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Everett no longer an underachiever

By JASON DIAMOS in the New York Times, July 22, 1997

NEW YORK -- Underachiever. Fair or not, that label was hung last year on the Mets' stoic right fielder, Carl Everett.

It is a label that Everett has been doing everything he can to shed this season, especially with his bat.

Everett hit two home runs Monday, including a two-run, tie-breaking shot in the eighth inning, and drove in four runs as the Mets completed a four-game sweep of the Cincinnati Reds with a 5-3 victory at Shea Stadium.

"Carl Everett jumped back into the lineup and stole the show," Manager Bobby Valentine said.

With the show hitting the road for a two-week swing west, beginning tonight in Los Angeles, the Mets (56-42) are 14 games over .500 for the first time since 1991. Coupled with Florida's 10-2 loss to San Diego Monday, the victory pulled New York to within one-half game of the Marlins for the National League wild card spot.

And the victory gave further credence to Everett's contention that all he needed was a chance to play in order to produce what was expected of him.

"What got to me was, I wasn't playing," said Everett, who languished on the bench for much of last season. Under Valentine, however, that has changed.

A year ago, the soft-spoken Everett was probably the most unhappy player on the team. The manager, Dallas Green, was often critical of him. His numbers were way down from 1995, when he hit 12 home runs in 79 games. And Everett went so far as to request a trade.

Then came Green's dismissal and the hiring of Valentine.

"He was one of the guys I was talking to when I said I was not going to judge them on the past," Valentine said of Everett. "I was going to give them a chance. I wanted them to give me a chance."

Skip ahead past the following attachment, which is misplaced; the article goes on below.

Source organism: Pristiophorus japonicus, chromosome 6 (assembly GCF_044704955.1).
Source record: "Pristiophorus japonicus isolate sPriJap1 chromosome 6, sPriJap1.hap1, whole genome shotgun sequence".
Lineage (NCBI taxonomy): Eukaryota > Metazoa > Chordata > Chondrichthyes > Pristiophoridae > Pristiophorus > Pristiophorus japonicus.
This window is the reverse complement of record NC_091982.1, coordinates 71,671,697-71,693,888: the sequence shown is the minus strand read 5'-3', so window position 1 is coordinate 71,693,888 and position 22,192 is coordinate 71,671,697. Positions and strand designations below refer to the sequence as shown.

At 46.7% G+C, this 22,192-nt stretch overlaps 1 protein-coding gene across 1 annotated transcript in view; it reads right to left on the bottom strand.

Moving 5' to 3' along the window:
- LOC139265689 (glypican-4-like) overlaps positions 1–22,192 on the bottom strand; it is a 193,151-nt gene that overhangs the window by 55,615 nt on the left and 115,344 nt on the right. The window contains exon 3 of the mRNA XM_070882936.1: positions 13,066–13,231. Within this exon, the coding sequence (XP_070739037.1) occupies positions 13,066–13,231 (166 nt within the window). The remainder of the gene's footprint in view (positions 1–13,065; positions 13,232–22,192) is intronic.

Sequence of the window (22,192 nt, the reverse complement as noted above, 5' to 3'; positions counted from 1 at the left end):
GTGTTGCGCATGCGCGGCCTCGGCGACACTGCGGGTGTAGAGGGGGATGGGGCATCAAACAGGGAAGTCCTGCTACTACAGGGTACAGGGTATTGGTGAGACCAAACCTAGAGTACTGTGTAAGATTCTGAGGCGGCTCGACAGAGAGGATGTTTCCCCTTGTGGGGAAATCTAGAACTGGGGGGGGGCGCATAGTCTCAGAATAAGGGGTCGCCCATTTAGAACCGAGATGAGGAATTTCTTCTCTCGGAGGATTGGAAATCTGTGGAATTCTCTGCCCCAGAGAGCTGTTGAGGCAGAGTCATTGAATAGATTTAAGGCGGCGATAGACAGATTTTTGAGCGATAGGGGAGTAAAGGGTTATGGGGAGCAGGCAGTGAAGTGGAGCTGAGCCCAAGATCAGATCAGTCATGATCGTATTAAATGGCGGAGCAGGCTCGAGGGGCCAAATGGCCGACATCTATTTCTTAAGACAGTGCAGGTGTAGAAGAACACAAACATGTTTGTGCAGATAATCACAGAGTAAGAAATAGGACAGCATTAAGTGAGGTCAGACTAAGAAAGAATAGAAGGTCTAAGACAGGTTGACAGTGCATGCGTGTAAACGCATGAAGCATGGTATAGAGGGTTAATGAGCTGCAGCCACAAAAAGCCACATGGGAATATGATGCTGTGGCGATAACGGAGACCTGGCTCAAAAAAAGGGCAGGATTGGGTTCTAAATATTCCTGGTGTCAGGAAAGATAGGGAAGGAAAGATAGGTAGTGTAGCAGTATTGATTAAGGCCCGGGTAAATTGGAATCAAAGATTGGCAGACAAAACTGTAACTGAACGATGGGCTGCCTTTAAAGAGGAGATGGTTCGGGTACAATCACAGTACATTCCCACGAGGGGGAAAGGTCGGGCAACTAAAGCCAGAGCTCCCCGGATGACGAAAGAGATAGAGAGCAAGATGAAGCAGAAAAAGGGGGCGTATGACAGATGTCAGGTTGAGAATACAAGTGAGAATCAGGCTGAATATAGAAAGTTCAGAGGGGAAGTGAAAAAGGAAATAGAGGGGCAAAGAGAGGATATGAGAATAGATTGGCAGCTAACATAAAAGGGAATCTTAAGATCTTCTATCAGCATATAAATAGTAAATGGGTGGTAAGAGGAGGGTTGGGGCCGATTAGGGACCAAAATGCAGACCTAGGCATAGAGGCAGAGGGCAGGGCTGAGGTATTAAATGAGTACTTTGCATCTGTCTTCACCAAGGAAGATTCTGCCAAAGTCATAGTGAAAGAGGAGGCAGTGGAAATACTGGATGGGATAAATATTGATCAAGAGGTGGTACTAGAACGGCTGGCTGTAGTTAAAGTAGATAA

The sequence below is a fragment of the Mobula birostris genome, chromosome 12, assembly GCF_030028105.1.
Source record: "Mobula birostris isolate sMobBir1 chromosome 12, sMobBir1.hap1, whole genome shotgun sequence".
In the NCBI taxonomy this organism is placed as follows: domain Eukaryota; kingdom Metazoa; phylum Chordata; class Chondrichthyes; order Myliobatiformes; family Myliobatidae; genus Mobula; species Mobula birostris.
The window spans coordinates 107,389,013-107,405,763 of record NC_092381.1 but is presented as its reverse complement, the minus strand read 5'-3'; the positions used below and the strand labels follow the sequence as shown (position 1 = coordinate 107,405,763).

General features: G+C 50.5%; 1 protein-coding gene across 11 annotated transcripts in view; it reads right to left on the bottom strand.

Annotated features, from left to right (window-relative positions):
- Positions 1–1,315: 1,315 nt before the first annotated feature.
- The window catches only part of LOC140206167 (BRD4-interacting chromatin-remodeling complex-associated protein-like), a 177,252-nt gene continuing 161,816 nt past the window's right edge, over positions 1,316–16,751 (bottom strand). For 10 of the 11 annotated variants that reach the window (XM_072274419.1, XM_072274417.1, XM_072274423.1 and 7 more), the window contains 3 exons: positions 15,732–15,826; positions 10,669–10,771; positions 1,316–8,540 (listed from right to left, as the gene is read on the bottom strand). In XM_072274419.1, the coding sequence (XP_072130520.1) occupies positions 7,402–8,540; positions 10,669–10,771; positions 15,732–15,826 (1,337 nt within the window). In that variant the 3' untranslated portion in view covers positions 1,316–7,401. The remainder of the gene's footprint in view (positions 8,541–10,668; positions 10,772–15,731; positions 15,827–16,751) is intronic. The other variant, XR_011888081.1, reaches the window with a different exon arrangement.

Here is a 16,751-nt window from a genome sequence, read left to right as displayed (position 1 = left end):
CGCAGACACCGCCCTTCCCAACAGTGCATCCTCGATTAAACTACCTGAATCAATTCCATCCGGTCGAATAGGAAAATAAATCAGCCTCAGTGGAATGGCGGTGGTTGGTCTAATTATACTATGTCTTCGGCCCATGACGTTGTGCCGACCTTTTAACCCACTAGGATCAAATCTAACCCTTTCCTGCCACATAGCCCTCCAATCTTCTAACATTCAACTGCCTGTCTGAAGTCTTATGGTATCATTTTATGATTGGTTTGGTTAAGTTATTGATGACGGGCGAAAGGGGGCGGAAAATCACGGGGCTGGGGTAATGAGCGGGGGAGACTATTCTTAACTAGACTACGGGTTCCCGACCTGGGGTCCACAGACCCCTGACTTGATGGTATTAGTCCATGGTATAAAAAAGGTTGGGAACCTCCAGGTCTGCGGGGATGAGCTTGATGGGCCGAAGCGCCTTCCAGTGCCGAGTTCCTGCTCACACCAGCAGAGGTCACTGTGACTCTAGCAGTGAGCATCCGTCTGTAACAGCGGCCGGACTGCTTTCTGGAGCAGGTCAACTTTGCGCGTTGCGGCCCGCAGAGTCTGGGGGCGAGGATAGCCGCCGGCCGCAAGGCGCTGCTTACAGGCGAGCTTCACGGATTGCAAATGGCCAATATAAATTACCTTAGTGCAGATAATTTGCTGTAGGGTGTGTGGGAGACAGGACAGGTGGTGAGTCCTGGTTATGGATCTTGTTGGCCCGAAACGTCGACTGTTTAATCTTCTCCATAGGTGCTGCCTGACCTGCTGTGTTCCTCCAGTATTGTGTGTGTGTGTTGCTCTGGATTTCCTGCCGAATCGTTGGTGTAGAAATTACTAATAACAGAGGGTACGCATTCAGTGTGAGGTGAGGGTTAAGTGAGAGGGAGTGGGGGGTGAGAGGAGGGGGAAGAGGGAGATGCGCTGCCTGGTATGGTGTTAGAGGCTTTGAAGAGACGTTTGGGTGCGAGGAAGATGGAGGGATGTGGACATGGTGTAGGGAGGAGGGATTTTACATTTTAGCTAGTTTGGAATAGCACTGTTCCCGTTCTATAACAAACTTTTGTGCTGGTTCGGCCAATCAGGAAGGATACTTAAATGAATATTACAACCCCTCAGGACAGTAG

Both manager and player have done the most with their chances in 1997. Monday, the Mets won with only four hits. The two biggest belonged to Everett.

It was Everett's third two-homer game of the season. He unloaded a second-inning solo shot 449 feet into the second deck in right field off a fastball for the Mets' only hit against the Reds' starter, Dave Burba. Four innings later, Everett drew a bases-loaded, two-out walk off Burba to erase a 2-1 deficit.

Carlos Baerga followed with an infield single, the Mets' only hit of the inning, off reliever Mike Remlinger to give the Mets a 3-2 lead. But Joe Oliver tied the game with a home run off Bobby Jones (7 innings, 6 hits, 3 runs, 2 walks, 5 strikeouts, 2 home runs) in the Reds' seventh.

That set the stage for Everett again, and he seized the moment by lining a hanging slider from Scott Sullivan (1-3) over the fence in right-center field with two out in the eighth for the two runs that made the difference.

For Everett, it was his 11th homer in 281 at bats this season -- 10 more than he hit in 192 at-bats last year. With two hits in three at-bats yesterday, Everett is batting .274 in 89 games, a year after batting .240 in 101 games.

After opening the year as Valentine's starting right fielder, Everett was batting just .205 on June 5. But he was playing every day anyway because of center fielder Lance Johnson's nagging shinsplints.

Since Johnson's return, Valentine has done his best to give Everett time in the outfield. And Everett has repaid his manager by righting himself at the plate.

"I believe in myself," Everett said. "I know I'm not that type of hitter. I'm not a .200 hitter. Andres Galarraga had a couple of bad years and look at him now."

Everett has always shown promise. When the Mets acquired him from Florida after the 1994 season, he was touted as a five-tool player, someone who can hit for average, hit for power, run, field and throw.

A case can be made that the reticent 26-year-old outfielder is misunderstood. To strangers, he is aloof.

"Sometimes that can be misunderstood for selfishness and not caring," said the Mets' first-base coach, Mookie Wilson, whom Everett refers to as a big-brother figure. "You know. Not wanting to play. Very hard-headed. Hard to coach. Nothing can be farther from the truth."

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